Kashmiris acquitted of attacking cricket pitch in 1983

Protests in Indian-administered Kashmir in 1999
Image caption Kashmir suffered a violent insurgency against Indian rule

Twelve men accused of digging up a cricket pitch at the first international match held in Indian-administered Kashmir have been acquitted - 28 years later.

The men were accused of attacking the pitch during the lunch break of the India-West Indies one-day game in 1983.

A court in Srinagar ruled there was a lack of evidence.

The match was volatile. The "home side" were booed by supporters of the separatist cause and lost the game.

Kashmir is divided into Pakistani- and Indian-administered areas with both nations claiming the region in its entirety.

Only one other international cricket match has ever been staged in Indian-administered Kashmir - when India lost another one-day game to Australia in 1986.

'Random arrests'

The 12 men were arrested on 13 October 1983 at the Sher-e-Kashmir cricket stadium in Srinagar after dozens of people invaded the ground during the lunch break and damaged the pitch.

It was not severe enough to halt the game, which the West Indies won by 28 runs.

The men were freed on bail in 1984, with some even joining the subsequent insurgency against Indian rule. Charges were filed in 1989.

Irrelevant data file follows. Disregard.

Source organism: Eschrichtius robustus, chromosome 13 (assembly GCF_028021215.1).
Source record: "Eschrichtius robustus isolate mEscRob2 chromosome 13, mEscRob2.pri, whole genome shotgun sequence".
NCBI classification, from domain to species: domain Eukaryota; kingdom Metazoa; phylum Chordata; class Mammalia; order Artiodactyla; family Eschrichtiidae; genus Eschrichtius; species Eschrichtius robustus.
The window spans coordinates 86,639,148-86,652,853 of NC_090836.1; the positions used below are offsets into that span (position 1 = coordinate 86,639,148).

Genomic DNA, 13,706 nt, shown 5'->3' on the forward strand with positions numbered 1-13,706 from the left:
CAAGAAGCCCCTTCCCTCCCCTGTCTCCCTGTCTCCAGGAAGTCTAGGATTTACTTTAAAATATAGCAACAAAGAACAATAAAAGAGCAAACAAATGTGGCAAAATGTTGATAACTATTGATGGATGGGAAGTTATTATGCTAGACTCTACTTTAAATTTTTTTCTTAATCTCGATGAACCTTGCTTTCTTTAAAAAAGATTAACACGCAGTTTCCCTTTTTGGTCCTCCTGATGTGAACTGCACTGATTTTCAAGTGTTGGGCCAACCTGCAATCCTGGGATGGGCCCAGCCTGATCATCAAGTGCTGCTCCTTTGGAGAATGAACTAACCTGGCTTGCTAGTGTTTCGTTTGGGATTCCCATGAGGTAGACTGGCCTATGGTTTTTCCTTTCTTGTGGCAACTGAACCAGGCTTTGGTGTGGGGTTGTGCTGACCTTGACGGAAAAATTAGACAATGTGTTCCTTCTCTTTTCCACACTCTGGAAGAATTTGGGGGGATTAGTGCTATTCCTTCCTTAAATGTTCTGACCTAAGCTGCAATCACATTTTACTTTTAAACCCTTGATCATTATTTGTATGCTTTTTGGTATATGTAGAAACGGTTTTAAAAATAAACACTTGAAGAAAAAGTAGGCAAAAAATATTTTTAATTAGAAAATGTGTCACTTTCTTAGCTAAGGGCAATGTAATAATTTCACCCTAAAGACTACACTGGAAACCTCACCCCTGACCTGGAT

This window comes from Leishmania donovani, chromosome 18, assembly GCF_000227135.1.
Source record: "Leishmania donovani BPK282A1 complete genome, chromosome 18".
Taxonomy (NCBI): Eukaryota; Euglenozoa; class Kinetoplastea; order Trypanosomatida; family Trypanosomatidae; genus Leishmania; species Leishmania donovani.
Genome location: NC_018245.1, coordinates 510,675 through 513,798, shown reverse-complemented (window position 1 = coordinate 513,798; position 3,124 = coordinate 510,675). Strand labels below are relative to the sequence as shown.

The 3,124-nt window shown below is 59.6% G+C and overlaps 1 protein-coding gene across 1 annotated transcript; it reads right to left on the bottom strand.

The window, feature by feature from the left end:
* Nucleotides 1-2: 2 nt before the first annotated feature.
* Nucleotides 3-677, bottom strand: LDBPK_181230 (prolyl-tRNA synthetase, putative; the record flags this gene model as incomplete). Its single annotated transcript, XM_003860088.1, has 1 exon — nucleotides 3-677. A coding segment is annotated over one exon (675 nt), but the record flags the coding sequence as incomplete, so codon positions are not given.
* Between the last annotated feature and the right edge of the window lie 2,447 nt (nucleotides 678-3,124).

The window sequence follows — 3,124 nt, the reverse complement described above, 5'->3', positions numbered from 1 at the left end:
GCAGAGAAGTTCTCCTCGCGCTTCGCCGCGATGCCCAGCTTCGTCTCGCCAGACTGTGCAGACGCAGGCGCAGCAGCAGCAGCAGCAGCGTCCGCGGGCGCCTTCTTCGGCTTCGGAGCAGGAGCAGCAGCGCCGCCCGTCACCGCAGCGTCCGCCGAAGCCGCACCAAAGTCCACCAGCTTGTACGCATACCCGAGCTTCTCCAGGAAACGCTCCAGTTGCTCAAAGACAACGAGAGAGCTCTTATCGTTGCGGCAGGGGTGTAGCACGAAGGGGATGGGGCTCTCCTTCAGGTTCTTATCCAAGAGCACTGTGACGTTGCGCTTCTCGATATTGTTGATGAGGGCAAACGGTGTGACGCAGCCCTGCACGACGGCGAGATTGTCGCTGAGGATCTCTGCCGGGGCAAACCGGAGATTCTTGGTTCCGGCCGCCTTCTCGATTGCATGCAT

Image caption Kapil Dev and Viv Richards played in the game in 1983

One of those charged was Showket Bakshi. He told Agence France-Presse after the ruling: "All of us have been acquitted as the prosecution failed to produce any evidence against us."

He was jailed in 1990 on charges relating to the insurgency and said that during his 12 years behind bars he did not appear in court once to face charges over the cricket pitch.

Mr Bakshi told the Press Trust of India that "police randomly arrested people including a man who was supporting the Indian cricket team".

Another of those acquitted, leading separatist Shabir Shah, said: "I am happy to be acquitted but this also highlights the system of justice. They kept this case lingering for 22 years and it was used by state authorities to deny us basic rights such as travelling abroad."

The staging of the 1983 event was controversial and vehemently opposed by those struggling against Indian rule.

The crowd cheered the runs scored and wickets taken by the West Indies.

One of those at the game, Mubarak Ahmad, said: "Soon after the match started, spectators threw broken bottles, stones and trash at the Indian team. It was a free for all."

District and Sessions judge, Kaneez Fatima, one of dozens of judges who have presided over the case, on Monday finally acquitted the accused for a lack of evidence.

Defence counsel Mir Urfi said the list of accused was 21, and the fate of the remaining nine was not yet known.

More on this story